THE COLLABORATIONS OF KEITA AMEMIYA AND YÛKO MORIYAMA
Keita Amemiya is an artist and designer who got a start writing and directing for TV before breaking into feature filmmaking in 1988 with Murai Ninja, a film that was a mash-up of ancient Japan sword epic and Star Wars-esque sci-fi flick. The film showed evidence of a director still in need of some experience at the helm, but it also had a unique look and design that displayed some interesting potential. Amemiya lived up to that potential in 1991 with the now cult classic Alien, The Thing, Terminator, hybrid Zeiram and hasn’t stopped working since.
Yûko Moriyama was a Japanese TV and movie actress who had a brief acting career from 1991 to 2000. She was very pretty and only five foot four, but could convey a toughness and strength that made her believable as an action star. She worked for Keita Amemiya in three films ranging from 1991 to 1997, including his breakaway hit, Zeiram. In all three she played women warriors and that seemed to get her typecast as such for the rest of her short career. She made an impression, however, that has earned her cult status despite acting for less than a decade.
Zeiram had a beautiful bounty hunter from space coming to earth to hunt a biological weapon which could absorb the genetic material of victims and use it to it’s advantage. That beautiful bounty hunter was named Iria and played by the adorable yet tough Yûko Moriyama, who was twenty-three at the time and it was her first feature film. The flick became an instant fan favorite with it’s live action anime style and the incredible creatures, costumes and gadgets from the mind of Amemiya. It also made an instant cult star out of Moriyama, whose Iria had the beauty of a Japanese anime girl and the kick-ass combat skills of Natasha Romanov. The FX were quite good for a low budget flick, ranging from animation to prosthetics to old fashioned stop-motion. There was plenty of action and the film is now considered a cult classic of Japanese fantasy/sci-fi cinema.
Three years later Amemiya brought his genetic horror back and his leading lady with him, as Iria returned to Earth to battle another Zeiram creature, this time infused into a combat robot. Her A.I. partner Bob was back, too, as well as, her bungling earth sidekicks Teppei (Kunihiro Ida) and Kamiya (Yukijiro Hotaru). Zeiram 2 wisely kept it fresh by having a different look and abilities for it’s title creature and for Iria as well. The sequel once again featured the stunning and unique design work of it’s visionary director and the traditional genre mixing action. Moriyama was sexy and cool as Iria and while the film didn’t quite live up to it’s predecessor, it is still an action-packed, fun flick with the trademark look of an Amemiya film and with bounty hunter Iria being kick-ass as ever. Unfortunatley for fans, it would be another three years before director and actress would team again…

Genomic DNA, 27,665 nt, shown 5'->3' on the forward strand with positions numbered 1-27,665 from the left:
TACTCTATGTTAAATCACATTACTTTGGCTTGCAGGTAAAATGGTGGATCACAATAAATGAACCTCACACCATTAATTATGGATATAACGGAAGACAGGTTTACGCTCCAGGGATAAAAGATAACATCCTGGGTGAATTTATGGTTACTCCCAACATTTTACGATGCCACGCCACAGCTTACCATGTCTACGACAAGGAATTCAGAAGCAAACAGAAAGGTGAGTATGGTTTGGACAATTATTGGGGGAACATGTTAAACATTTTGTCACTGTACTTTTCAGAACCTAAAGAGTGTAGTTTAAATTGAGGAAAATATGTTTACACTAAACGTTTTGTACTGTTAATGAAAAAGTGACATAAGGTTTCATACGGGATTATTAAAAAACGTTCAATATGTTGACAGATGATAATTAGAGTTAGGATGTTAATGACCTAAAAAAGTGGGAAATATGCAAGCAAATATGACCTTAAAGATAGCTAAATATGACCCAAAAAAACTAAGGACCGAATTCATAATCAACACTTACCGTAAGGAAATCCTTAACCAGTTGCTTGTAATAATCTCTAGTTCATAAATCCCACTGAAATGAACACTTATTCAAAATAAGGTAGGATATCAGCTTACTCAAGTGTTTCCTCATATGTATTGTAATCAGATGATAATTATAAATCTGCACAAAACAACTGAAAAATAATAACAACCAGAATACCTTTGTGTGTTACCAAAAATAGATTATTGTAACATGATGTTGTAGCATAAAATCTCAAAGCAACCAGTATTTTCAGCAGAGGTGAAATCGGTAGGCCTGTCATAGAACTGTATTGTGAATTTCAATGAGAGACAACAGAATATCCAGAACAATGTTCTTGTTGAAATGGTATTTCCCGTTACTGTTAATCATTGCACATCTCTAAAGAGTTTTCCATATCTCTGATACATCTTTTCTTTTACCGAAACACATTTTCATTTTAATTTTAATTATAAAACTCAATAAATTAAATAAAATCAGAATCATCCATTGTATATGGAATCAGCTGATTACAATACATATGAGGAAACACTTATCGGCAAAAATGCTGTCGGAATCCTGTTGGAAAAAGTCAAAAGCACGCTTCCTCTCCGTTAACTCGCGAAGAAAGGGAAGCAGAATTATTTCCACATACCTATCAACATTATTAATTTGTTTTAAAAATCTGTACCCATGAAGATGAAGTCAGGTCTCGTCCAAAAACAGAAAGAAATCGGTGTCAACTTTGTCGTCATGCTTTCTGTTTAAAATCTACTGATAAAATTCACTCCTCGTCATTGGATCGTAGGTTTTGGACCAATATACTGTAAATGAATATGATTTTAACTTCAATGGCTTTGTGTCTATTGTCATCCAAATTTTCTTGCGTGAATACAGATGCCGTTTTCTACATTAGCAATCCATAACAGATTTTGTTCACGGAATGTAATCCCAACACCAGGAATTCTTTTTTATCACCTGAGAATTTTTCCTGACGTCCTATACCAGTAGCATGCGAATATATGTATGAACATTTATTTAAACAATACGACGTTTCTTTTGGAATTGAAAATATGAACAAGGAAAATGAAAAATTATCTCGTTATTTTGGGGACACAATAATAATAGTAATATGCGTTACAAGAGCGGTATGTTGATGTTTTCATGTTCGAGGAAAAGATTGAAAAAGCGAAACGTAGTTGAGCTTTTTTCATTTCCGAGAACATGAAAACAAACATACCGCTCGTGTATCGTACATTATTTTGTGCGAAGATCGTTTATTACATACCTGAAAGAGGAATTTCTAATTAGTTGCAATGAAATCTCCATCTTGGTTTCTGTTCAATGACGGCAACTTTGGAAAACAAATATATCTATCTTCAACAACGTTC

The artistic director and his leading lady worked together one last time, but sadly not a third go around for his heroine from space, Iria and her arch enemy. Moon Over Tao took place in feudal Japan with an object falling to earth that contains a hideous and almost indestructible creature that would kill anything it crosses paths with if unleashed. The ever-pretty Moriyama plays not one, but three alien women, Abira, Marien and Kuzto, who all have come to Earth to reclaim the object for their own personal reasons. The actress doesn’t disappoint, being beautiful and badass as usual. Amemiya would provide yet another entertaining genre mash-up with three times the Moriyama. The flick is a gory good time and once agin has some very unique design work, but still doesn’t quite equal the fun and action of his 1991 cult classic.
Keita Amemiya continues to write, direct and design for films, TV and video games to this day. Moriyama apparently retired from acting after 2000 with her final film being a Hong Kong flick set partially in Japan called Tokyo Raiders. The actress is still a cult favorite among fans for her portrayal of Iria and it’s disappointing that she left acting so soon and never reunited with Amemiya at least one more time to make the Zeiram flicks a trilogy. Their collaborations are available on DVD and for those looking for more, there was a Zeiram animated prequel series that brought the titular creature and a younger Iria back, though Amemiya and Moriyama were not involved.
(You can read my full reviews for their three collaborations by clicking the highlighted titles, or on the movie posters above -MZNJ)